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70-494 1Z0-434 CAS-002 500-260 700-039 74-678 1Z0-599 010-151 400-201 70-341 70-385 300-080 70-483 1Z0-808 M270-740 210-060 CBAP 101 exam 70-534 642-996 exam 70-981 102-400 70-697 350-018 1Z0-821 400-051 70-243 CISA 300-085 200-105 300-208 70-411 70-480 NS0-157 CCA-500 648-244 Exam MB5-705 300-209 70-465 400-101 Exam 642-980 Exam 300-206 Exam NSE7 CQA 200-601 700-037 642-887 300-320 210-451 EX300 70-469 300-70 70-346 OG0-093 100-105 EX200 600-199 1K0-001 200-310 210-065 70-486 101-01 642-732 RCDD IIA-CGAP LX0-104 M70-201 400-351 MB6-703 NSE4 DEV-401 Exam VCS-273 HP0-S41 GCIH 70-466 Exam

Museum of Decorative Arts in Prague
The collection of antique porcelain, one of the best among European museum collections, comprises 1200 pieces. It began originally with occasional acquisitions, and only after the First World War was it built up systematically, with important acquisitions of Meissen and Vienna porcelain, and with further additions later. The focus of the collections is on European production of the 18th and 19th centuries, with particular emphasis on the Czech porcelain industry. The MDA in Prague owns the largest collection of Bohemian porcelain of its kind.

Among the star pieces of the collections are undoubtedly examples of Meissen porcelain, represented here continuously from the early years of the production until the beginning of the 19th century. Of particular interest and quality are Bötger stoneware and Bötger early porcelain, chinoiserie painting of the Heroldt period, examples of Hausmalerei — painting by independent artists — and a collection of pieces modelled by famous modellers (J. G. Kirchner, J.J. Kändler, J. F. Eberlein, P. Reinicke, F. E. Meyer and others).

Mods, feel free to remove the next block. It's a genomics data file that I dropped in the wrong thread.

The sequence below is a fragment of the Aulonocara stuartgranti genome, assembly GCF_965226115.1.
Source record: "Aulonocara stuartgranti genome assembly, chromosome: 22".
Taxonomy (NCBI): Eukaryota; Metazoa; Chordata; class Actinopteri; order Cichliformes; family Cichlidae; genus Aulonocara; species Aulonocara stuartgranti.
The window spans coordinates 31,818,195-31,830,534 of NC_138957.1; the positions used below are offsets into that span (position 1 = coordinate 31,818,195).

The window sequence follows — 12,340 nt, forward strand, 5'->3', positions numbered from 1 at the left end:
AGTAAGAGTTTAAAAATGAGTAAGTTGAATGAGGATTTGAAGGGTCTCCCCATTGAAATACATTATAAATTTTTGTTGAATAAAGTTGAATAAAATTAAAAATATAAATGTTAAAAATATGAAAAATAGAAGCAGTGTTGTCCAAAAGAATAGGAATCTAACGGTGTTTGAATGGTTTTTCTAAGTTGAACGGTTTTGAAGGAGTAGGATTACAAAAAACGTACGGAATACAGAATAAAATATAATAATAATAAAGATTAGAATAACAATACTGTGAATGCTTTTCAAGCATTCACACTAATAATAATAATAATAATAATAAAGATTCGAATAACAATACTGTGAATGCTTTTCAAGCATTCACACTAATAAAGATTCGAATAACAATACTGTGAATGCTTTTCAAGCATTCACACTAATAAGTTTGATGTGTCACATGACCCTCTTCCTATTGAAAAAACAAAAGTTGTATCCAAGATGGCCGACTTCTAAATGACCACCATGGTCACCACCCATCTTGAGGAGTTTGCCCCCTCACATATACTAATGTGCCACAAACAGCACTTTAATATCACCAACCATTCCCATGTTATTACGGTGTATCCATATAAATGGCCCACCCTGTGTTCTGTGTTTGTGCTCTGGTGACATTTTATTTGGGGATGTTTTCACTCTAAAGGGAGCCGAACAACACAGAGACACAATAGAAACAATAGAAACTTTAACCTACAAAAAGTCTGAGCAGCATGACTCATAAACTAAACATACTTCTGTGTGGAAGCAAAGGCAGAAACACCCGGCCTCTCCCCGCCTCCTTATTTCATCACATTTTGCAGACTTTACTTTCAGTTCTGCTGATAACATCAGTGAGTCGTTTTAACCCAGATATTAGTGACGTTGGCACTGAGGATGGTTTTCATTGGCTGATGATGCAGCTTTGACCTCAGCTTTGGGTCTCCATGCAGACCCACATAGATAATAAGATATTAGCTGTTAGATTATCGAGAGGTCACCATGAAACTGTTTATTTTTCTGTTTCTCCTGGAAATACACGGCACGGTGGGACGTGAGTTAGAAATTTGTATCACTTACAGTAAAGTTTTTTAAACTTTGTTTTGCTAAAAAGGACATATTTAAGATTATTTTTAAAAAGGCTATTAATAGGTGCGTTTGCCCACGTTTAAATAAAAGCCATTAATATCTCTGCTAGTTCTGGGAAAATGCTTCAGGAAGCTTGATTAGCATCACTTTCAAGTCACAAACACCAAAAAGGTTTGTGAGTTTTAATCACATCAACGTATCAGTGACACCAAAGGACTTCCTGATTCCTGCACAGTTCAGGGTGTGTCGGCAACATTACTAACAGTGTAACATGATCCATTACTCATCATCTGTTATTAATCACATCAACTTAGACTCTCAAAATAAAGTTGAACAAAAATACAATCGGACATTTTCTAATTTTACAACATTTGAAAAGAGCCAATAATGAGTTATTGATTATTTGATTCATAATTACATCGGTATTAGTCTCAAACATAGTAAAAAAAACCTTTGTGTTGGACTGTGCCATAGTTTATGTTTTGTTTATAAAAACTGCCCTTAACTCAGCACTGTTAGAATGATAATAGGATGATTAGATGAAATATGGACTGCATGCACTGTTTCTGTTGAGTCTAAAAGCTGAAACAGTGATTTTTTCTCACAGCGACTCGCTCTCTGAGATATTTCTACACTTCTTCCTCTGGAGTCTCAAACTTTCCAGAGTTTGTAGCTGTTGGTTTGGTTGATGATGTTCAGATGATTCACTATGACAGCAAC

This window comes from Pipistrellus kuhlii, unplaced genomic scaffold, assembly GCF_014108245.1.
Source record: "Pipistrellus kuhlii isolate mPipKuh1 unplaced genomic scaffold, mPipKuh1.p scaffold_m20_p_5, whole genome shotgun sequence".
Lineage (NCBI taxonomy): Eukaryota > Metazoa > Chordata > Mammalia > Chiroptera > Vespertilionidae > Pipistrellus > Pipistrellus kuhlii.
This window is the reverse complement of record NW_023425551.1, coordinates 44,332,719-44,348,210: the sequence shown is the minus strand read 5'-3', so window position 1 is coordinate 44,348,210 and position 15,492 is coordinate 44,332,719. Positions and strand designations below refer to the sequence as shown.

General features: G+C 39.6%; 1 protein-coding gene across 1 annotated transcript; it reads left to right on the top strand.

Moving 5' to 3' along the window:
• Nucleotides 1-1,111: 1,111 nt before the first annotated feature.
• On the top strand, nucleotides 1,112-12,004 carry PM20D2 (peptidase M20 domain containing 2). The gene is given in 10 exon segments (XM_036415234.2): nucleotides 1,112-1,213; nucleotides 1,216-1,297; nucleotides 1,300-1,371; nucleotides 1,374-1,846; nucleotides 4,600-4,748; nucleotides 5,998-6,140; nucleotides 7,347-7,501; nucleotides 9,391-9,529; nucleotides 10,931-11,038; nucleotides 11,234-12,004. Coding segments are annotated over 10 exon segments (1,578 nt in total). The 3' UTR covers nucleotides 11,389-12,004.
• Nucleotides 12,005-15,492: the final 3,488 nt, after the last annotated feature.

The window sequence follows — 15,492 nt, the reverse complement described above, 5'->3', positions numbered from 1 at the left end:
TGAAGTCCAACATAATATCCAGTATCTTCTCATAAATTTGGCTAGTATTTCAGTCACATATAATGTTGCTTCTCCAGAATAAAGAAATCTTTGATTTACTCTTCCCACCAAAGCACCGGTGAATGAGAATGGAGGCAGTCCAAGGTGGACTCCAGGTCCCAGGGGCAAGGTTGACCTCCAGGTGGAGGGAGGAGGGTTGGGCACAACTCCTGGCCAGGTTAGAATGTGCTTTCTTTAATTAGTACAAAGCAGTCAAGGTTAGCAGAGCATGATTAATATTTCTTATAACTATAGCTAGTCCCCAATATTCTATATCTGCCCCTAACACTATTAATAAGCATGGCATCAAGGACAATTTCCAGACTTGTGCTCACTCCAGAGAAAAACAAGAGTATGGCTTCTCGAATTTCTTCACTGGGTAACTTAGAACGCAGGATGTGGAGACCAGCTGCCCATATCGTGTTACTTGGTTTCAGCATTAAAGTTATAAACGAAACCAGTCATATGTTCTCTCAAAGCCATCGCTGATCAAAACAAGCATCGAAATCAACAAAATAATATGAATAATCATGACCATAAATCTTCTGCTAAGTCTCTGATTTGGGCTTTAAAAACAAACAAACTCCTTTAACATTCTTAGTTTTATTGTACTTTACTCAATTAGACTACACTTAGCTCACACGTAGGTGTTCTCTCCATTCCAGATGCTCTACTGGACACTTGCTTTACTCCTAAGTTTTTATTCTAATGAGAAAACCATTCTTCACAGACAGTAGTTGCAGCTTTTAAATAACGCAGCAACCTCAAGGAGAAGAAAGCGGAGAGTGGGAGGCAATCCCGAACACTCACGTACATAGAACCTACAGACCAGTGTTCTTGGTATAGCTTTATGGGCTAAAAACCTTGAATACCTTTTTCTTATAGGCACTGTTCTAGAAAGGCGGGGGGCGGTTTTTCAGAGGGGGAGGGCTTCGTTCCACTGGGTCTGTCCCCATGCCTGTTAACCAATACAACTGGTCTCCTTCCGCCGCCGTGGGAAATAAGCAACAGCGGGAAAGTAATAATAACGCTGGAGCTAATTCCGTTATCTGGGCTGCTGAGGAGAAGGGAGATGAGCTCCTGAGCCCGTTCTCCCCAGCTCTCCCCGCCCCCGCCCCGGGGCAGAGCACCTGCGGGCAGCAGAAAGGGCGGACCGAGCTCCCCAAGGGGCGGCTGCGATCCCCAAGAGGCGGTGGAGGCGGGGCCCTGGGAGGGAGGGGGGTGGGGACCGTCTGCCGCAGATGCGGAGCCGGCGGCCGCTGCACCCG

The collection of Vienna porcelain also deserves special attention. It contains pieces from early years of the manufacture until the Classicist period. There is a remarkable group of pieces from the du Paquier period, works of the painting studio of K. Sorgenthal and an excellent collection of sculptures.

Other leading European manufacturers such as Sėvres, Nymphenburg (terracotta models by D. Auliček), Höchst, Berlin, Frankenthal, Fürstenberg, Ludwigsburg, Fulda, Petrohrad and others are represented by smaller numbers of exhibits.

Bohemian porcelain is represented primarily by a continuous line of products of manufacture in Slavkov (Schlagenwald) — the oldest porcelain manufacture in Bohemia, with focus on its Biedermeier period when the production was at its peak. Another important and comprehensive collection is the collection of pieces made in Klösterle, with an excellent group of work from the second quarter of the 19th century and the culminating years of the 1850s.

Small covered Tureen
Probably Abraham Seuter, Augsburg, 1725—1730
Meissen porcelain painted with gold